No plain sailing for the schmooze operators

The realms of client and consultancy may be oceans apart, but a networking forum can bridge the divide for you to forge new relationships, says Richard Clayton

As you read this, a clutch of design consultancies will be finding their sea legs aboard the cruise ship Aurora, as the 11th annual Marketing Forum gets underway. Later this autumn, other groups will be jetting off to Nice for a similar event, the Design Forum, now organised by this magazine.

Such occasions have become fixtures in the new business calendar. Some consultancy bosses put their prominence down to the paucity of dedicated networking opportunities.

‘There is a lack of recognised channels of communication between the distanced worlds of consultancy and client,’ says SAS managing director Jeremy Sice. ‘Hence the continuing reliance on cold calling, mailings and the business development director. In that context, a controlled environment where both parties can meet and talk with shared expectations is, in principle, a good thing.’

But there are, of course, a host of informal activities – from lectures and conferences to Design Business Association or Marketing Society seminars – almost every week.

‘They are fantastic not just for bumping into clients, but also for learning new tricks,’ says Elmwood chairman Jonathan Sands, who believes you must throw the net wide. Sometimes, though, as Sice points out, it’s hard to avoid ‘looking like a predator’ when wearing your new business hat.

How, then, does a consultancy decide which approach to adopt? And what about organising your own events? With a forum-style meeting, at least it’s clear you’re hawking your wares, says Peter Melling, managing director of Hull-based The Core. More importantly, you know you’re talking to design buyers with real spending and decision-making powers.

Melling values the ‘independence’ of the Design Forum in ‘enabling professionals to talk to each other’. Obviously, it’s rare to meet so many people in one place at one time. But that can be a double-edged sword, as your message may only be appreciated by a handful, while your outlay – financially and emotionally – is much broader.

‘You must be selective and serious about who you wish to see on the list of clients,’ adds Melling. ‘Be honest about what your offer is and who you’re targeting. Do your homework.’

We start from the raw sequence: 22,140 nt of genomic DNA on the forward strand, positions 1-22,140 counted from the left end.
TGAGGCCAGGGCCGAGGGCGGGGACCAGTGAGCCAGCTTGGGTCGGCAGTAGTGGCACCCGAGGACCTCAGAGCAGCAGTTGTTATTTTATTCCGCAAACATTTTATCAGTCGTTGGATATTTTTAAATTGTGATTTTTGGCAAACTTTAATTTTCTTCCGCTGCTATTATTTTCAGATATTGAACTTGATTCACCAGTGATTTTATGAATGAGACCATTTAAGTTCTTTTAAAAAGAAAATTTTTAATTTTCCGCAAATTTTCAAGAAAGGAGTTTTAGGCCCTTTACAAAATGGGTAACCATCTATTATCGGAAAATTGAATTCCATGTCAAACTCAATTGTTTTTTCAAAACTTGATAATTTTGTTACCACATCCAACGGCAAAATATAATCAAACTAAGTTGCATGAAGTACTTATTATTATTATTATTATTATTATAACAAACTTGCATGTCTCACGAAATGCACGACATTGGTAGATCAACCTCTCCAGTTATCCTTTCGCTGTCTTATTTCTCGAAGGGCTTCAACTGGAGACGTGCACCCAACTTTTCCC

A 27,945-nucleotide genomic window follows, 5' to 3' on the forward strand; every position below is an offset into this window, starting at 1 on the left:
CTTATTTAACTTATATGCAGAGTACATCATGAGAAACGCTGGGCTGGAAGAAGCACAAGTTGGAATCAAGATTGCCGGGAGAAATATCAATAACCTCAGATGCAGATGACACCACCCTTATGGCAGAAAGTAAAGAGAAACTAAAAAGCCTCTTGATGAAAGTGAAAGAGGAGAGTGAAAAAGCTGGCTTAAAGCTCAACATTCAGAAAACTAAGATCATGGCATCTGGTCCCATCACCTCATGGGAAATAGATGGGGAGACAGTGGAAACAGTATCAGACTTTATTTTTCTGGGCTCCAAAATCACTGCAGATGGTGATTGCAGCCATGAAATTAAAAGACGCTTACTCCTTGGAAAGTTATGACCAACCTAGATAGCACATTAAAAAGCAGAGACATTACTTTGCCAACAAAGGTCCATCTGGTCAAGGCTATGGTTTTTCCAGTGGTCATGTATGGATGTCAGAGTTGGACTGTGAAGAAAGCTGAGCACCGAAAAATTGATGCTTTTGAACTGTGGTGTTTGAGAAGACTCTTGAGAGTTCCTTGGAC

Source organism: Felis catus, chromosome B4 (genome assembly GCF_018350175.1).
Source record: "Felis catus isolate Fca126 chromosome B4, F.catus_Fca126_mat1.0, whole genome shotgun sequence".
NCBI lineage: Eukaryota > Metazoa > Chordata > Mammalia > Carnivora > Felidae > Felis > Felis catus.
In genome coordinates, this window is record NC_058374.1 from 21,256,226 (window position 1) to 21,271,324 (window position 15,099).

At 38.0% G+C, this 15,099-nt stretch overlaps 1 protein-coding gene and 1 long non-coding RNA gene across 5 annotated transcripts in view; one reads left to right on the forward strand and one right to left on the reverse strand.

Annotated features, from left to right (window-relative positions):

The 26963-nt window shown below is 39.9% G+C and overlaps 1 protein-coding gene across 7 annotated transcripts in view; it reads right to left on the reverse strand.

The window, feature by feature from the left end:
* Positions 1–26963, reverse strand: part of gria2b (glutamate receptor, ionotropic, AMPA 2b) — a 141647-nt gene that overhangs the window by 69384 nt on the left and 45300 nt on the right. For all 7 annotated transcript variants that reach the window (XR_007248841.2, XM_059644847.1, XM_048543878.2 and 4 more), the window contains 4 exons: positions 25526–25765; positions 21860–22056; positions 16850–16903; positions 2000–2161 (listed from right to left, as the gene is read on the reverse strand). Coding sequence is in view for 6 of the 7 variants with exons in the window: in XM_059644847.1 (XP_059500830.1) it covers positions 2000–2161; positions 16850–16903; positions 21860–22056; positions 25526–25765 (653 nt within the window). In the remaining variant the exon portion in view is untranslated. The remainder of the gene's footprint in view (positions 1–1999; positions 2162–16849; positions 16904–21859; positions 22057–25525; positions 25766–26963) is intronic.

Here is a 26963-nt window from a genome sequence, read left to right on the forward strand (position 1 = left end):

According to Sice, who attended the Communications Directors’ Forum, which – like the marketing cruise – is organised by Richmond Events, groups should look beyond pure new business generation.

Typically, groups will talk one-to-one with 35 pre-selected potential clients, as well as having plenty of socialising time.

‘By normal new-business ratios, that would add up to a fair few pitches and a handful of projects, which would do just nicely thank you,’ he says. ‘But the very nature of the forum means normal rules don’t necessarily apply.’

Sice points to the ‘surreal nature of the experience’ and the sheer volume of meetings. Converting ad hoc conversations into tangible projects is hard, he says. But it’s important to remember that clients are ‘human beings looking to do good work in partnership with like-minded people’.

Sice adds, ‘Regardless of how much business you do or don’t get in the immediate aftermath of the event, you have a shared experience with a large number of people, which forms the seed of a relationship that may well lead to projects in the mid- to long-term.’

Then there’s the imbalance between consultancies and clients in this environment. The former is paying ‘an arm and a leg’, as Melling puts it, so the latter can go for free.

‘Back on terra firma the “relationship” can quickly resume a more typical air,’ Sice notes. As a result, ‘bonding’ over dinner is obviously vital to establish genuine contacts, Melling says.

Given the money and time invested, measuring the benefits of participation is crucial. By the same token, preparation is everything (see box below).

The Core has a ‘basic points system’ to assess how meetings went and takes notes at the time that are written up more formally later. ‘But it’s important with follow-up not to pester clients,’ says Melling. ‘Drop them an e-mail initially and then say you’ll give them a call in three months’ time.’

It’s a question of self belief, Melling adds. ‘Once you’ve shown your work, and talked the talk about the rationale, you have to hope you’ve made an impression and that someday that impression will be remembered.’

But networking is never going to be straightforward. ‘I think it’s a horrible, almost sleazy, soliciting type word,’ says Sands. ‘It’s not an association I’m comfortable with. For me, it’s about keeping in touch with what’s going on out there as much as it’s about hunting down prospects. [You should] collide with like-minded souls because, at the end of the day, you do your best work for people you connect with,’ he adds.

Corporate entertaining can be ‘simple and informal’, he says, but ‘in the halcyon days of Newell and Sorrell, their Utopian Nights were legendary’. Unless you can be creative with the content, however, and thereby defuse the hard sell, your own events are usually best suited to existing clients.

A good new business strategy will have more than one string to its bow. But, as Sands observes, in today’s new business climate perhaps current clients should be the first port of call.

What to remember on the way to the forum

• Select meetings carefully

• Research thoroughly

• Get your team right

• Get your ‘elevator pitch’ right

• Do not hard sell

• Set realistic expectations

• Take detailed notes (you will forget)

• Follow up carefully and gently

(source: Jeremy Sice)

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